The second chapter was were it got real interesting for me – on a bit more than 40 pages Alfonso grants many insight into his processes, how he tackles projects in sculpting and painting. Starting with artists that inspired and influenced him over the years, going over basic considerations and into the design process, painting as well as sculpting up the final steps of packaging and product presentation. Aside from the gallery the chapter I will go back to every now again when working my own projects.
The third chapter deals with his experiences abroad, a nice little chapter, giving some kudos to friends and students, probably best perceived as an extension of his biography.
The fourth chapter goes even deeper into his head, and if one wants to be critical, it could be considered a little bit as navel-gazing. I personally enjoyed this particularly as I can resonate with many of his personal experiences and developments. For any reader interested in the human behind the brand, I think this is an interesting and valuable read. For readers more interested in the hard facts and ways to improve themselves, probably not so much.
The fifth, aptly named “#fucksmoothness” is somewhat of a personal reckoning with the painting world, expectations, hopes and dreams of where our hobby and his passion may go in the future. Again, it contains a lot of interesting thoughts and concepts. And again, its personal. That’s why I liked it.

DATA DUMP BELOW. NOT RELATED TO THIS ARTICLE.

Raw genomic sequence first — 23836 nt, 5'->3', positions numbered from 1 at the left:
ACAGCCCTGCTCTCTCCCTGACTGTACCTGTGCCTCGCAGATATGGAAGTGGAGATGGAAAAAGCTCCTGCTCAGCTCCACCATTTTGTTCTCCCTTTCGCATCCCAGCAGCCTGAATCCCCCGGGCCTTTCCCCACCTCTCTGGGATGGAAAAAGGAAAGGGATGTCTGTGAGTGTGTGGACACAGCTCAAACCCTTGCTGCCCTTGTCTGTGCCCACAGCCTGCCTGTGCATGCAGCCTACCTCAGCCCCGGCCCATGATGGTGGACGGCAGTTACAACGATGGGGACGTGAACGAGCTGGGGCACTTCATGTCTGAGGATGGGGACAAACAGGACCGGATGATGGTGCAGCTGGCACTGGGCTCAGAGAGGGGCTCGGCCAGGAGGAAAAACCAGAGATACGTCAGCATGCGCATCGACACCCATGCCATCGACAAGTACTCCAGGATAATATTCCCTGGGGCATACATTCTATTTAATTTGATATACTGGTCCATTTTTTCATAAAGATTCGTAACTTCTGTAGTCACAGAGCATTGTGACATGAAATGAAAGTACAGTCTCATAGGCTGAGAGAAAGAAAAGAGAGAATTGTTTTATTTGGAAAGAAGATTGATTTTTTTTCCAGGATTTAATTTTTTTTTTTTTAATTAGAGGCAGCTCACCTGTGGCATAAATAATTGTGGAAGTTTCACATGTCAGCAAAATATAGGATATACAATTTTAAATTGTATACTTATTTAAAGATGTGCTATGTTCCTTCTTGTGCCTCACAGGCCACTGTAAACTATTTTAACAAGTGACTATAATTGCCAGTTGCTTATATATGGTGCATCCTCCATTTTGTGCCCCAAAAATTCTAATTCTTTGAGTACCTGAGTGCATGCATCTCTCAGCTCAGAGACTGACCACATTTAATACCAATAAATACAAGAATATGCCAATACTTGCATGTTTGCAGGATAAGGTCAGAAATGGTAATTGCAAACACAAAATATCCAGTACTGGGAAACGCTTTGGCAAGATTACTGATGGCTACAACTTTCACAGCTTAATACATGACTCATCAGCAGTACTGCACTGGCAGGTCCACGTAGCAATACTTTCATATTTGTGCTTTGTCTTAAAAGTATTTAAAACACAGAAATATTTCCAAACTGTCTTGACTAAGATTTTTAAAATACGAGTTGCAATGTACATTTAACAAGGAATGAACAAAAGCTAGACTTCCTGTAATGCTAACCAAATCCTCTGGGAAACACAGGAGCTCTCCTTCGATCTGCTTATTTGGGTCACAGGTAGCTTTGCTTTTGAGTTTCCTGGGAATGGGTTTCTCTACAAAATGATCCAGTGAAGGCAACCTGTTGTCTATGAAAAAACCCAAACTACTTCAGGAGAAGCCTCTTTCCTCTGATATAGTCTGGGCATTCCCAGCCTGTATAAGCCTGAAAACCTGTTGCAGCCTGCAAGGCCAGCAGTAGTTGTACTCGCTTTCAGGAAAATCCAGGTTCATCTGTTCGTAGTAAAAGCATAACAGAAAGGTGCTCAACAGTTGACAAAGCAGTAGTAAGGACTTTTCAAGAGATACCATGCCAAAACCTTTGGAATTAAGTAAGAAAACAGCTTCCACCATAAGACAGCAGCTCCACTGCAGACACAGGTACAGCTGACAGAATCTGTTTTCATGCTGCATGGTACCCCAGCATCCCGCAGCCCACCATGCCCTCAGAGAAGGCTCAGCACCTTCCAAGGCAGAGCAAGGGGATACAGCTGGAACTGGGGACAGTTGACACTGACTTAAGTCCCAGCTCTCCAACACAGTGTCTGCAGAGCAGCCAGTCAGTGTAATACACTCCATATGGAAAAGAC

It begins with pretty detailed analyses and descriptions of seven projects, including insights into the design process, color analysis, and detailed descriptions, among them dioramas as well as busts and single figures. Its then followed by more then a hundred pages of high quality fotos of many sculpts, paintjobs and design and art sketches.
Finally, the book is rounded out in chapter seven with texts by many of Alfonsos contemporaries, painters and sculpters and their collaborations.
In conclusion, the book is different then other books on painting miniatures for obvious reasons. Its a book by Banshee, and lets be open: Its a lot about Banshee. Alfonso is an honest guy and he never hesitates to give credit, where credit is due. But that doesn’t stop with himself. This can at times seems self-aggrandizing, even arrogant and most definitely its something thats considered impolite to brink of rude by most western standards.
To be honest, while at times a bit tedious, it is also authentic and real. This is not a book for you if you are interested in learning about blending, color theory and awesome NMM. If you are however interested in the art beyond the artisanry, the artist and his life beyond the individual works, this is the book for you – and so far the only one I know of in the miniature world. Its a new and fresh way to tackle this, at least within our own small world and its something I’d like to see more from by other artists.
Technique and effects are evolving ever more rapidly, we paint on the shoulders of giants. This has opened the doors for many aspiring painters to go beyond technique, tackle expression and content and take the step from artisanship to artistry. This book is a good tool to learn about some of those giants and their contributions.
If you want to get yours, check back with Scale75